Tips for Winter Workouts
In winter, your daily brisk walk can quickly turn from “feel the burn” to “feel the brrrrr” as temperatures plummet. But don’t let a little cold stop you from doing winter workouts! Cold weather exercises may actually help you lose weight faster.
According to AccuWeather, “Regardless of exercise, studies have shown that being outside in cold weather can transform white fat, specifically belly and thigh fat, into calorie-burning beige or brown fat.” They explain that brown fat burns calories to generate heat and keep you warm. So try to get outside this winter, even just for some fresh air and a brisk walk!
The hardest part of winter workouts is the first few minutes you spend out in the cold. It’s like jumping into an unheated pool in early summer, before the sun has done its magic. You’re cold for a little while but as you move around, you literally get warmed up.
Of course, there are ways to exercise smartly and safely that will make your winter workouts pure enjoyment. Here are seven fitness tips to follow.
1. Wear layers.
You may want to put on that puffy down coat to handle the plunge into the cold, but you’re going to want to leave it by the roadside in short order. Outdoor winter workouts going to generate a lot of heat, so you’ll feel much warmer than the thermometer would have you think. You’re going to sweat and when that sweat evaporates, you’re going to feel colder again, says Mayo Clinic. That’s why they recommend a series of layers that you can easily remove and add will take care of that. Start with a base layer made of polypropylene which will wick sweat away from your body. (Cotton does just the opposite.) Add a jacket that’s made of wool or fleece, then an outer waterproof layer that’s breathable, so you aren’t trapping sweat inside. Experiment to see what combo works best for you.
2. Protect your extremities.
Unfortunately, exercise doesn’t generate much heat for your head, ears, hands or feet. According to Harvard Health Publishing, it’s all concentrated in your core. Mayo Clinic recommends a headband to protect your ears, a hat for your head, gloves for your hands and warm socks for your feet. Think layers for gloves, too. Start with a thin sweat-wicking polypropylene glove covered by wool or fleece gloves or mitten that you can pull off and on. If it’s really cold, wear thermal socks on your feet and consider a ski mask, scarf or balaclava for your face and head.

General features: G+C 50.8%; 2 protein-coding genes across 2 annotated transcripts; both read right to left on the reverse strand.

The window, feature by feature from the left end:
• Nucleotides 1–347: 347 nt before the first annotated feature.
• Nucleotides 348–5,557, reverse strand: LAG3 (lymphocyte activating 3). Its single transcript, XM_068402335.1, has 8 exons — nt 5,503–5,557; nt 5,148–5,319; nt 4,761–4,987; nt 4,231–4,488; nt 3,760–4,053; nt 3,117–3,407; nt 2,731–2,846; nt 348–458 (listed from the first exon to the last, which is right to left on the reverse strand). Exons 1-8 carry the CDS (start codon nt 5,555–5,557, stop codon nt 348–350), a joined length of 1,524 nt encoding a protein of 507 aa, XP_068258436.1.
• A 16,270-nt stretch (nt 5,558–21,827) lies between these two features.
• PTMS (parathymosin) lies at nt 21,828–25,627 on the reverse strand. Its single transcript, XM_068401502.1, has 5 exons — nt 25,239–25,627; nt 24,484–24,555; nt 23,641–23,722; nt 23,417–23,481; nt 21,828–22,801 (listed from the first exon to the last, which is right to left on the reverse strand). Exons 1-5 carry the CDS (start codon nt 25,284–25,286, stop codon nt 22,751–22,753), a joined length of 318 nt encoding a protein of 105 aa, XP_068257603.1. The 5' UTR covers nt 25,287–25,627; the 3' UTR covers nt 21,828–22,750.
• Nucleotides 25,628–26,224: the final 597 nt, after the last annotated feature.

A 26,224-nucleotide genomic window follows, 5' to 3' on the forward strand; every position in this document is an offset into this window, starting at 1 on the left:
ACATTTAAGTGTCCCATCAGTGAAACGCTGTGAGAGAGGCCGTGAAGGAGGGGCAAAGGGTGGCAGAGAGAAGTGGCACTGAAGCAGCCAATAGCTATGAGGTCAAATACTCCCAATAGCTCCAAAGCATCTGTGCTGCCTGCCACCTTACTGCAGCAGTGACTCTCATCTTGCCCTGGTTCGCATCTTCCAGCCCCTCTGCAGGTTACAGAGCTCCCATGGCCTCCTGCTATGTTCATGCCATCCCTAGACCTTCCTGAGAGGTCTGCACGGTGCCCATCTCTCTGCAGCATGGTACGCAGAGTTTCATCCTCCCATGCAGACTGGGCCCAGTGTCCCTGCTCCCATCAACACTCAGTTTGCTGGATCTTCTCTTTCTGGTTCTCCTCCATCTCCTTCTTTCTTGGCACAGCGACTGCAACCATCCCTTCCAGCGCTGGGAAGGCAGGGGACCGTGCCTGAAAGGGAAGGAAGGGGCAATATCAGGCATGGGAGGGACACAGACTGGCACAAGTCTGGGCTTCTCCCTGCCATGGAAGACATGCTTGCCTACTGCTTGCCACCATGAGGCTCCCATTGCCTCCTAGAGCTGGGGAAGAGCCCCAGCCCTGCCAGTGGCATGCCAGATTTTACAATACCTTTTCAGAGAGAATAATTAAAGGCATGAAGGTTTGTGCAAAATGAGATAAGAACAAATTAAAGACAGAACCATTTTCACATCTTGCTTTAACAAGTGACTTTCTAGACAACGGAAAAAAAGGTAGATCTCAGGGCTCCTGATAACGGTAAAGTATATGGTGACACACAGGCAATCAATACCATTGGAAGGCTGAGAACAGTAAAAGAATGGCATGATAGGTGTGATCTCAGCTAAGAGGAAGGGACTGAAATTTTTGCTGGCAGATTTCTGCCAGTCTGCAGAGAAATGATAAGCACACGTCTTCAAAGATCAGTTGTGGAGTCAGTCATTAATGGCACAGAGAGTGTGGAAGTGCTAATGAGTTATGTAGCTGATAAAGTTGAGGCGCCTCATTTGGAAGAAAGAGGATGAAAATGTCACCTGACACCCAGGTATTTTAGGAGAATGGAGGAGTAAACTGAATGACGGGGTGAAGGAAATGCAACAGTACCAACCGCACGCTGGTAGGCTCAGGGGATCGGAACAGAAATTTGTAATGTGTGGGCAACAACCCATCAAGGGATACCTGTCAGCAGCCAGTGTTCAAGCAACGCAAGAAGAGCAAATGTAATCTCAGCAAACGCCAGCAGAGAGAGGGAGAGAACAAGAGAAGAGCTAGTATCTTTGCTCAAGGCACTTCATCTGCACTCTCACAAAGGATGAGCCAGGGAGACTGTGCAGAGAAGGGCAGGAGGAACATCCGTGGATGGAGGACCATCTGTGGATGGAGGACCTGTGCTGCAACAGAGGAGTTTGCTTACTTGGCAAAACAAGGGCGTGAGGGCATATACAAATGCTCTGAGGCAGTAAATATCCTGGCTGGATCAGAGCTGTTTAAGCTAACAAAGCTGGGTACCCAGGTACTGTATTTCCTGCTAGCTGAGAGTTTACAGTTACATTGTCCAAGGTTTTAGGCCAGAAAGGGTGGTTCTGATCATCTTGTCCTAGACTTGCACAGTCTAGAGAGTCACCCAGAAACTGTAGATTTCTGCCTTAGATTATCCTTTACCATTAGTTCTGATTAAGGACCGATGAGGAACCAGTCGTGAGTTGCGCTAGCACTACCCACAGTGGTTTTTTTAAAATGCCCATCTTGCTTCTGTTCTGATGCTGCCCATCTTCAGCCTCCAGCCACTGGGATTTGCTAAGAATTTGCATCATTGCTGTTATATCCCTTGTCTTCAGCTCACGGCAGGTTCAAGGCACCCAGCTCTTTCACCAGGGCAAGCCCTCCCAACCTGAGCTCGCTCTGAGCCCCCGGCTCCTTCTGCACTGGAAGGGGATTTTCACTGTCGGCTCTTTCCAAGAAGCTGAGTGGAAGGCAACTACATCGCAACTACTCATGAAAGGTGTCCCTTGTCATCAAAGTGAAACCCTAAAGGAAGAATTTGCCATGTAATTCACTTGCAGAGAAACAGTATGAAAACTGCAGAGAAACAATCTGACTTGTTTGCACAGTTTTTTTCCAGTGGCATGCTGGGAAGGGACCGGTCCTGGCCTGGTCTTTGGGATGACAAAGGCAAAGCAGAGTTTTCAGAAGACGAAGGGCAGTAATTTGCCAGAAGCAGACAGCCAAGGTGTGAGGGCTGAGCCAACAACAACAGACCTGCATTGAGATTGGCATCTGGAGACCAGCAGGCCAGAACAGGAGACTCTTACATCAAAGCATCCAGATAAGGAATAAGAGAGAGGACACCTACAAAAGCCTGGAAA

3. Get colorful.
Consider wearing bright colored outerwear or reflective gear. It’s not only cold in the winter, it can be pretty dark. You want motorists, cyclists and winter sports enthusiasts on the same trail to be able to see you.
4. Apply sunscreen.
It’s not just to protect you from the hot rays of summer sun. The winter sun can burn you too, particularly if there’s snow on the ground which reflects the sun’s UV rays.
5. Stay hydrated.
According to Nutritional Needs In Cold And In High-Altitude Environments, military studies of soldiers in arctic climates have found that you can lose as much if not more body fluid in cold weather as in hot. For one thing, cold weather exercising can make you sweat which can lead to fluid loss. You also lose fluid when you’re breathing. Plus, you’re more likely to not replace the fluid you’re losing when you exercise in the cold because you don’t feel the same thirst sensation you do when it’s warmer. Keep a water bottle with you and drink even if you don’t feel thirsty.
6. Keep an eye on the temp.
You can risk frostbite if the temperature drops to low or if the wind chill makes it feel that cold. “At wind chill levels below minus 18 F (minus 28 C), frostbite can occur on exposed skin in 30 minutes or less,” according to experts at Mayo Clinic. Likewise, hypothermia—an abnormally low body temperature—is also a risk. The symptoms of hypothermia include exhaustion, shivering, fumbling hands, confusion, memory loss and slurred speech, says the Centers for Disease Control and Prevention. It can occur when temperatures are very low, but also if it’s warmer (above 40 F) but you’re chilled from rain, snow or sweat. Hypothermia is a medical emergency.
7. Warm up your muscles.
Cold weather plus cold muscles is a recipe for injury. Static stretching should be avoided. You want to do some simple, dynamic stretches and moves that wake up your joints and get your blood flowing. Do a few arm swings and circles, high steps, or lunges before you start out, say experts at Harvard Health Publishing.